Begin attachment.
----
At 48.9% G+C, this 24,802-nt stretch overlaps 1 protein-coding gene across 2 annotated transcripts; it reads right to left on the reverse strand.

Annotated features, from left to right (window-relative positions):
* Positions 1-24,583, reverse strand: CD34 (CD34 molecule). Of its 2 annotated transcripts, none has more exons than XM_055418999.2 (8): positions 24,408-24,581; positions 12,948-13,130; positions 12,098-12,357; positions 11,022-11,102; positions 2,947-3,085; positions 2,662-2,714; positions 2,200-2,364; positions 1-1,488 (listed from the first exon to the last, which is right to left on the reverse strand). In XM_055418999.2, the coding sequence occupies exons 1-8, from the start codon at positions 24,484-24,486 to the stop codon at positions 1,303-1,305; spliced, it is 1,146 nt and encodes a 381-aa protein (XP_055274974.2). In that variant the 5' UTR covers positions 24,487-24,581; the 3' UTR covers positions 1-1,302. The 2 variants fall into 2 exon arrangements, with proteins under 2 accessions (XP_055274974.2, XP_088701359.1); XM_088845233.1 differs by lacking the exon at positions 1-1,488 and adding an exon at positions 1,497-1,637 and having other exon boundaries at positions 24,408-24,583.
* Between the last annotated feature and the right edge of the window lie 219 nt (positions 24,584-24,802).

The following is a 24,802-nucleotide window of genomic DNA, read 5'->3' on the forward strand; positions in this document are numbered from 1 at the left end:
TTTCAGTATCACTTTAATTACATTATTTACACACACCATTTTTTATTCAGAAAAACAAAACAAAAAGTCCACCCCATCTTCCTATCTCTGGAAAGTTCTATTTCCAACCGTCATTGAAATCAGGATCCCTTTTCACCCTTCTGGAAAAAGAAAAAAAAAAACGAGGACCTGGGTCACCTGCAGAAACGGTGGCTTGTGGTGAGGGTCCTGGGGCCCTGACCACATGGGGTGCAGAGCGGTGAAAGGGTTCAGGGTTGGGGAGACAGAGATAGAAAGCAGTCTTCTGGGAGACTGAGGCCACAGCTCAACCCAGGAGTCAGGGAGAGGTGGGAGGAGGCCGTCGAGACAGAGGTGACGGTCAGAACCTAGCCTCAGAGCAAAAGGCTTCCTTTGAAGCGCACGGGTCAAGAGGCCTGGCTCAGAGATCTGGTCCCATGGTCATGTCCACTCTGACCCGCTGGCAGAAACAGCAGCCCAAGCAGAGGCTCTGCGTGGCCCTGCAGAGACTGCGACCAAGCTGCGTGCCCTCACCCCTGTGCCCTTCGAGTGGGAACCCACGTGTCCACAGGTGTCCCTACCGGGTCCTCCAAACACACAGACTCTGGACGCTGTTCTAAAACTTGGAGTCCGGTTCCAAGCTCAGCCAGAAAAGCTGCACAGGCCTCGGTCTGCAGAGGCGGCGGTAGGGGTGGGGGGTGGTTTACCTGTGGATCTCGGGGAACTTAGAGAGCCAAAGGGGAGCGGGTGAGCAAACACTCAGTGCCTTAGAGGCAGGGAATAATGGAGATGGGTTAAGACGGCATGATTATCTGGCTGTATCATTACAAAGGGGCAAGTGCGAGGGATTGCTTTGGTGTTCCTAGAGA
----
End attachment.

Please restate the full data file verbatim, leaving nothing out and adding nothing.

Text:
At 48.9% G+C, this 24,802-nt stretch overlaps 1 protein-coding gene across 2 annotated transcripts; it reads right to left on the reverse strand.

Annotated features, from left to right (window-relative positions):
* Positions 1-24,583, reverse strand: CD34 (CD34 molecule). Of its 2 annotated transcripts, none has more exons than XM_055418999.2 (8): positions 24,408-24,581; positions 12,948-13,130; positions 12,098-12,357; positions 11,022-11,102; positions 2,947-3,085; positions 2,662-2,714; positions 2,200-2,364; positions 1-1,488 (listed from the first exon to the last, which is right to left on the reverse strand). In XM_055418999.2, the coding sequence occupies exons 1-8, from the start codon at positions 24,484-24,486 to the stop codon at positions 1,303-1,305; spliced, it is 1,146 nt and encodes a 381-aa protein (XP_055274974.2). In that variant the 5' UTR covers positions 24,487-24,581; the 3' UTR covers positions 1-1,302. The 2 variants fall into 2 exon arrangements, with proteins under 2 accessions (XP_055274974.2, XP_088701359.1); XM_088845233.1 differs by lacking the exon at positions 1-1,488 and adding an exon at positions 1,497-1,637 and having other exon boundaries at positions 24,408-24,583.
* Between the last annotated feature and the right edge of the window lie 219 nt (positions 24,584-24,802).

The following is a 24,802-nucleotide window of genomic DNA, read 5'->3' on the forward strand; positions in this document are numbered from 1 at the left end:
TTTCAGTATCACTTTAATTACATTATTTACACACACCATTTTTTATTCAGAAAAACAAAACAAAAAGTCCACCCCATCTTCCTATCTCTGGAAAGTTCTATTTCCAACCGTCATTGAAATCAGGATCCCTTTTCACCCTTCTGGAAAAAGAAAAAAAAAAACGAGGACCTGGGTCACCTGCAGAAACGGTGGCTTGTGGTGAGGGTCCTGGGGCCCTGACCACATGGGGTGCAGAGCGGTGAAAGGGTTCAGGGTTGGGGAGACAGAGATAGAAAGCAGTCTTCTGGGAGACTGAGGCCACAGCTCAACCCAGGAGTCAGGGAGAGGTGGGAGGAGGCCGTCGAGACAGAGGTGACGGTCAGAACCTAGCCTCAGAGCAAAAGGCTTCCTTTGAAGCGCACGGGTCAAGAGGCCTGGCTCAGAGATCTGGTCCCATGGTCATGTCCACTCTGACCCGCTGGCAGAAACAGCAGCCCAAGCAGAGGCTCTGCGTGGCCCTGCAGAGACTGCGACCAAGCTGCGTGCCCTCACCCCTGTGCCCTTCGAGTGGGAACCCACGTGTCCACAGGTGTCCCTACCGGGTCCTCCAAACACACAGACTCTGGACGCTGTTCTAAAACTTGGAGTCCGGTTCCAAGCTCAGCCAGAAAAGCTGCACAGGCCTCGGTCTGCAGAGGCGGCGGTAGGGGTGGGGGGTGGTTTACCTGTGGATCTCGGGGAACTTAGAGAGCCAAAGGGGAGCGGGTGAGCAAACACTCAGTGCCTTAGAGGCAGGGAATAATGGAGATGGGTTAAGACGGCATGATTATCTGGCTGTATCATTACAAAGGGGCAAGTGCGAGGGATTGCTTTGGTGTTCCTAGAGA